Written by: Anna Pearson
When I first stumbled upon Chasing Sunrise, all I could think was “these are my people” - a community that understands that with each sunrise, we are given a choice: we can either stay in bed waiting for life to come to us or we can get up and get after it, chasing what we want. The latter is about wanting more out of life. More memories. More adventures. More mind-blowing experiences.
The past five years of my life have focused on coming to terms with my own mental health. It has taken a diagnosis of clinical depression, generalized anxiety disorder and an eating disorder in order for me to slowly understand the importance of compassion and vulnerability. Through it all, I have gained a new appreciation for life. This constant struggle to find happiness in my life allowed me to recognize the simpler things in life. It’s the little things that often become clouded by the hustle and bustle of our society.
When I chose to go public about my mental health, I found myself stepping well beyond my comfort zone. Somehow, I had gone from complete denial to complete acceptance in such a short time. This gave me the courage to continue to push myself beyond my comfort zone - taking on new adventures, meeting new people and exploring the world - because it was my way of showing the monsters that lived inside my head that I was in control of my life and that they would never be able to stop me from pursing my happiness.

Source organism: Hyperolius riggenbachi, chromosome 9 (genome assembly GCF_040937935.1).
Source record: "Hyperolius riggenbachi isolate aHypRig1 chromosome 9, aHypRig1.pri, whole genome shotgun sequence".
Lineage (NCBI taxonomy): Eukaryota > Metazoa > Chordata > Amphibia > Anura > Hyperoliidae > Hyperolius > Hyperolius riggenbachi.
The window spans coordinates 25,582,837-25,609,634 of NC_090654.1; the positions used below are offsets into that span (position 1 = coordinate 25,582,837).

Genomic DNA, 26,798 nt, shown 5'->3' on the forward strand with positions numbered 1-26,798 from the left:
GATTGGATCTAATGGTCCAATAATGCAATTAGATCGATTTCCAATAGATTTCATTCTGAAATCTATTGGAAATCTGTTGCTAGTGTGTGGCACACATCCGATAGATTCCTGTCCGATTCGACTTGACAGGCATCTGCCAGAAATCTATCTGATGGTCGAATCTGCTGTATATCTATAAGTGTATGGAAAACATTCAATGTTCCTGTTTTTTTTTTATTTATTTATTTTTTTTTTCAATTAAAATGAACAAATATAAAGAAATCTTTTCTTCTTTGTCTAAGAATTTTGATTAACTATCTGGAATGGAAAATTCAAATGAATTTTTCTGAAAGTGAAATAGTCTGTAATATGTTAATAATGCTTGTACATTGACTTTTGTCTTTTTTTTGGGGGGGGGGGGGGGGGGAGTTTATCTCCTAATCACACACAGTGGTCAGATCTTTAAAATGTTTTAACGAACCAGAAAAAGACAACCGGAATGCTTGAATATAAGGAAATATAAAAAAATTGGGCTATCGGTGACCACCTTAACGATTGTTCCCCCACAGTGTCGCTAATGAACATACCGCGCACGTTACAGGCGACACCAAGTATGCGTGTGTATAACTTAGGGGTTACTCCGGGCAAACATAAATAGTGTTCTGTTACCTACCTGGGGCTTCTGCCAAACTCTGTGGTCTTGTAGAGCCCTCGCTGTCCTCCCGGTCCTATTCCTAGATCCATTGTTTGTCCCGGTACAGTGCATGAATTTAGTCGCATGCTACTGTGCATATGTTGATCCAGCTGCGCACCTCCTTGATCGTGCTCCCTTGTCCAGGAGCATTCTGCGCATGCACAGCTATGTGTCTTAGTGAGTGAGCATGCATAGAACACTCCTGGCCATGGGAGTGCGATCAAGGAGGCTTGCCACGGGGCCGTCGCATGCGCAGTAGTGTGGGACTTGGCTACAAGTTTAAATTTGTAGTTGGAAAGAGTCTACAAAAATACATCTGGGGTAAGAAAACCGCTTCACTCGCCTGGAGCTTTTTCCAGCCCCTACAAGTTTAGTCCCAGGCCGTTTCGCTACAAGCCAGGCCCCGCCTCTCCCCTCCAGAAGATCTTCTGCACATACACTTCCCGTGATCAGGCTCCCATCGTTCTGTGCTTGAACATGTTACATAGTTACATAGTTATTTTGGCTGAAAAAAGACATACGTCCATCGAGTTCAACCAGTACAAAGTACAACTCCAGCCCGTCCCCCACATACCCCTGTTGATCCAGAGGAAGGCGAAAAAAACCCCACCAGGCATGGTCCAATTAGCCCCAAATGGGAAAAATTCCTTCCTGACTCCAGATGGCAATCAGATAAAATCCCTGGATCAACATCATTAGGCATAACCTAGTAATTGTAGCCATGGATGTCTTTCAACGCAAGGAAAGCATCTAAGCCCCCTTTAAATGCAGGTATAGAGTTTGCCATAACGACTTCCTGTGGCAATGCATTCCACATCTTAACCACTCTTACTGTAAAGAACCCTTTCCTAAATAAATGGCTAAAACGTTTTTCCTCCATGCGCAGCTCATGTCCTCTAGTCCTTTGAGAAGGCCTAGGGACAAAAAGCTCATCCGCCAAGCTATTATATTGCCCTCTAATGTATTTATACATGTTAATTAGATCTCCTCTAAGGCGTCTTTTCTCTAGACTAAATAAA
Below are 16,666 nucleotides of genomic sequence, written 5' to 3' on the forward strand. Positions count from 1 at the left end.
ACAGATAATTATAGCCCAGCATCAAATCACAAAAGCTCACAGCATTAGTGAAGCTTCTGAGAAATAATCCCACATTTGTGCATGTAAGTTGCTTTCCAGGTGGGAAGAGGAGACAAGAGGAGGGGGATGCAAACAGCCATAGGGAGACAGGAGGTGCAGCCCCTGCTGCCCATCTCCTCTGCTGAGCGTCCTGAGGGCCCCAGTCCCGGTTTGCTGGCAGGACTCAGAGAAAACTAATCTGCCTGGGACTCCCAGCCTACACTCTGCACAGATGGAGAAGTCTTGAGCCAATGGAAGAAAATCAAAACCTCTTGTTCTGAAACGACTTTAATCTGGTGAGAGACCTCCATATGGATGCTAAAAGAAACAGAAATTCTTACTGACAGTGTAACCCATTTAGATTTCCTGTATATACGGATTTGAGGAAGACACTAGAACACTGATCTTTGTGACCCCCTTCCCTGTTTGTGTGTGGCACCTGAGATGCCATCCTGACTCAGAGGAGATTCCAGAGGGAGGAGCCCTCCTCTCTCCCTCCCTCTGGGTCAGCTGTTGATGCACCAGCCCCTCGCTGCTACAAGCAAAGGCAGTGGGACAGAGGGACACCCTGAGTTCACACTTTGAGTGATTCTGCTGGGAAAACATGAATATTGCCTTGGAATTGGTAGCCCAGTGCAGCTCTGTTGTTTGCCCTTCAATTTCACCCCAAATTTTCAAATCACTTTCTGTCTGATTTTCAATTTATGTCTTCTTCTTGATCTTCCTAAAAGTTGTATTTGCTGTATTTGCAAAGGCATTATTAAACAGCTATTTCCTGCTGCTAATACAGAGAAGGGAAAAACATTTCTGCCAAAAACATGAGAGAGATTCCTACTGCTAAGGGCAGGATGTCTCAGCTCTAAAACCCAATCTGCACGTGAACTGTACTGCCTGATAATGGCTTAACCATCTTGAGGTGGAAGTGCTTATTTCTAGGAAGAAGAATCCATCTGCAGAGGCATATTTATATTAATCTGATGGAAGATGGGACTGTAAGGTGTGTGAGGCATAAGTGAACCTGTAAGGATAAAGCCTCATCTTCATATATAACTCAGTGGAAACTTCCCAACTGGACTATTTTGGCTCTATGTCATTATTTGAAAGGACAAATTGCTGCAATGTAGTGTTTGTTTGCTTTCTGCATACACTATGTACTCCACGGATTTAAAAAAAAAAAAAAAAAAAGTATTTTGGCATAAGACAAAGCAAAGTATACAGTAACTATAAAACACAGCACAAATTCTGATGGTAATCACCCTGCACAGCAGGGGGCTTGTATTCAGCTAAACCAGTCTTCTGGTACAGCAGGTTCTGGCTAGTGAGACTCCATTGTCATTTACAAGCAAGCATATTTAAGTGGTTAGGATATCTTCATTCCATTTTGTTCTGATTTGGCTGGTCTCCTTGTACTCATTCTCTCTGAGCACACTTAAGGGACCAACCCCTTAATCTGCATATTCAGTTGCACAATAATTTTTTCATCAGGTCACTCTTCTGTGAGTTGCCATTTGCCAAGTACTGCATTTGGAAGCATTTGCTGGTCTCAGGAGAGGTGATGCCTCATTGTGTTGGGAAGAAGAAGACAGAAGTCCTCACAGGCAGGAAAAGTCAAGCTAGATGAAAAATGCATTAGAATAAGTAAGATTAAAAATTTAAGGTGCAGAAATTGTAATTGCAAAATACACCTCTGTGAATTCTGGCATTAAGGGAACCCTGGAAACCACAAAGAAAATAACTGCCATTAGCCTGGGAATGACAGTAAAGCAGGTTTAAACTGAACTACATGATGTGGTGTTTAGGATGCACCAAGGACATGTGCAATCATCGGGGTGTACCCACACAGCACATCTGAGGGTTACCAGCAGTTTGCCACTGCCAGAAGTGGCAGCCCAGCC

Thus, when Chasing Sunrise chose me, one of the 50 individuals to take on the unknown, I didn’t even question it. Immediately, I booked a direct flight from Ottawa to Vancouver - even though I had no idea what I was signing up for, where I was going or who I would meet. It’s safe to say this is one of the most spontaneous things I have ever done.
Chasing Sunrise couldn’t have entered my life at a more essential time. Recently graduating from my undergrad, most of my daily interactions involve people asking me the dreaded question of “what’s next?” The majority of people seemed to focus on diving into my potential career or future educational path - but few actually stopped to question if I am happy or simply asking what makes me happy.
This past weekend, overhearing “what makes you happy?” instead of “what do you do for a living?” was both comforting and inspiring. As I took in my surroundings, I saw that everyone had their own story. For many, we had faced hardships, yet this only seemed to widen our immense passion for adventure and happiness.
And so, 50 strangers with completely different backgrounds, ages and lifestyles found themselves pulling up to Manning Provincial Park to take part in #ChaseCamp. And with zero cell service, we took to the wild and learned how to truly connect with one another.
It was as though we had somehow forgotten what it felt like to be a kid.
Every time we laughed, we were reminded of that feeling of genuine fun. We stopped worrying and began to push away society’s rules on how one should behave. Our sole focus for the next 48 hours was happiness and for the first time in awhile, I felt as though I was fully present.
Living in the moment. Right then and there.
Our 2:45 AM wake up call was about making life count. We began our 16 km hike in total darkness, relying only on our trusty headlamps for guidance. As we trekked towards the top of the mountain, light slowly began to fill the sky. Together, we made it to the top where we were greeted with the sun slowly rising up above the mountains. All 50 of us simultaneously thinking "this is so worth it."
My short time with Chasing Sunrise has enlightened my perspective of life. “You were born to do more than just pay bills and die” is about finding your inner happiness rather than letting others define you. It has provided me with the courage to stop worrying what others may think, and start focusing on how I can make each day count.